George Carlin did a hilarious bit about how he didn't appreciate being told to have a "nice" day:
Have a nice day, indeed! Maybe I don’t feel like having a nice day.
Maybe—just maybe—I’ve had twenty-seven nice days in a row, and I’m ready
for a crappy day. You never hear that, do you?
But then he explains a little bit about why he doesn't appreciate being told to have a nice day, specifically because of the word "nice."
I think what bothers me most about the whole “nice day” thing is that
word “nice.” It’s a weak word. It doesn’t have a lot of character.
“Isn’t he nice? He is so nice. And she’s nice too! Isn’t that nice? How nice they are!”
I don’t care for it. It’s like “fine.” Another weak word.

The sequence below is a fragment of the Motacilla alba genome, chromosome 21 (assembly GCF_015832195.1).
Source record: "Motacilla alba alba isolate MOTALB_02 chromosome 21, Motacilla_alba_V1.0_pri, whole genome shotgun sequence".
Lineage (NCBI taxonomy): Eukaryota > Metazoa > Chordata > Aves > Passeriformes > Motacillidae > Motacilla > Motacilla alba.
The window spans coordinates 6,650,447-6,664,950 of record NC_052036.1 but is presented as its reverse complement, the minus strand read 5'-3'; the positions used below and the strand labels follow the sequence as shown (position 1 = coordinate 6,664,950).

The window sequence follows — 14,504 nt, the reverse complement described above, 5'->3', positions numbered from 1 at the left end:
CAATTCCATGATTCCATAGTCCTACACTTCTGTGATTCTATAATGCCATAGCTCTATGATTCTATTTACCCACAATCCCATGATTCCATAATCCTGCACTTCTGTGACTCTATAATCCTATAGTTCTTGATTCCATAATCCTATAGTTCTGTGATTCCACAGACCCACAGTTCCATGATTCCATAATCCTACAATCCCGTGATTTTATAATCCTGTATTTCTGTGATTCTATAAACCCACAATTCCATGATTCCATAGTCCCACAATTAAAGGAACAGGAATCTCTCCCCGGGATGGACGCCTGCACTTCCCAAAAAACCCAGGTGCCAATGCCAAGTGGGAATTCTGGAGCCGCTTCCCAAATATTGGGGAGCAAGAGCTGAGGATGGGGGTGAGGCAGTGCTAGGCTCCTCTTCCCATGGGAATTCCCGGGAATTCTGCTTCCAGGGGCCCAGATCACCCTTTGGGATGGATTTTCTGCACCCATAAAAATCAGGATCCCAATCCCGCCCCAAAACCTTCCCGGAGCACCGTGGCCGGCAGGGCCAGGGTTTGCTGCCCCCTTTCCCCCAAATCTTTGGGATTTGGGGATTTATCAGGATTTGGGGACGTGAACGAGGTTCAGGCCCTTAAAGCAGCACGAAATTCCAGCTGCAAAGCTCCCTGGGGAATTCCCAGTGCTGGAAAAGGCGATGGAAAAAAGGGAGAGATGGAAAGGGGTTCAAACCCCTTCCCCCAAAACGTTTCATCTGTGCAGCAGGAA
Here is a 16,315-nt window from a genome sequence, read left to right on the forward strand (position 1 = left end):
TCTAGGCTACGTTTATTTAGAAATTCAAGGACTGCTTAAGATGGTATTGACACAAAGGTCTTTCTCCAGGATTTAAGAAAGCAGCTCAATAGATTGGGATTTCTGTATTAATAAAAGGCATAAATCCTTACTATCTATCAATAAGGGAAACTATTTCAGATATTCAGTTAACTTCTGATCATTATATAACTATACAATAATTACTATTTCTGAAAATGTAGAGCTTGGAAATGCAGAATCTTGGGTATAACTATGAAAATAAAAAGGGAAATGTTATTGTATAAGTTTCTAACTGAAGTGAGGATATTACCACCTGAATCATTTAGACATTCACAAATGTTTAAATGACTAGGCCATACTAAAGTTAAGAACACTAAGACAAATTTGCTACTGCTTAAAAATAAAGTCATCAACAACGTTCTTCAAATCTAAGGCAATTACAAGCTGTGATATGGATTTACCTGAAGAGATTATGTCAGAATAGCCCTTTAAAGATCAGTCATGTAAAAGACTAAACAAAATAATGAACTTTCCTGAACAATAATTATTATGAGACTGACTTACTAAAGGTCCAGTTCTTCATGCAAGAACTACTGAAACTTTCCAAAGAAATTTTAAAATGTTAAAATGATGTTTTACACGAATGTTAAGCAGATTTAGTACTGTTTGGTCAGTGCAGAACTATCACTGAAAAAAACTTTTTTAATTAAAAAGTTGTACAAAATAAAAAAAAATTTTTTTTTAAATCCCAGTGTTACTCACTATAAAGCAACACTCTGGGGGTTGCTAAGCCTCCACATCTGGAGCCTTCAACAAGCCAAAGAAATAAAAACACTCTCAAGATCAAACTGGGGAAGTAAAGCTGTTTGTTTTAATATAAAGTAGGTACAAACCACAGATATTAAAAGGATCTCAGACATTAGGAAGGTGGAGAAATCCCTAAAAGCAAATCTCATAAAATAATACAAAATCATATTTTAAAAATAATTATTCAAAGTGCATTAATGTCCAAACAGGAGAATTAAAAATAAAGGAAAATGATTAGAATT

It's not very descriptive, is it? It's one of those words when you can't think of another word to fill in the cracks--whatever you're describing wasn't horrible, but neither was it amazing or awesome. The dictionary defines nice as "pleasant; agreeable; satisfactory" all of which imply that something was definitely not bad, but not exactly high on the good side of the continuum, either.
There's not a lot of strength behind nice, and that's really it's purpose--you didn't really have an opinion on whatever it was you were being forced to describe, but you know you can't really have a negative opinion, so nice will suffice.
As an English speaking society, we've decided that nice is our synonym
for that feeling of "eh, it's alright, I guess, if I had to say
something positive, yannow...?" Everyone who uses nice realizes this, at least subconsciously, the same way we know that "she has a great personality" means she's fat and/or ugly and/or not the brightest crayon in the box and/or your best friend's sister.
So why is it that the last two messages I've received on OKCupid have told me that I have "nice curves" and "nice hair?"
I would certainly hope any man I date thinks my curves are more than just satisfactory.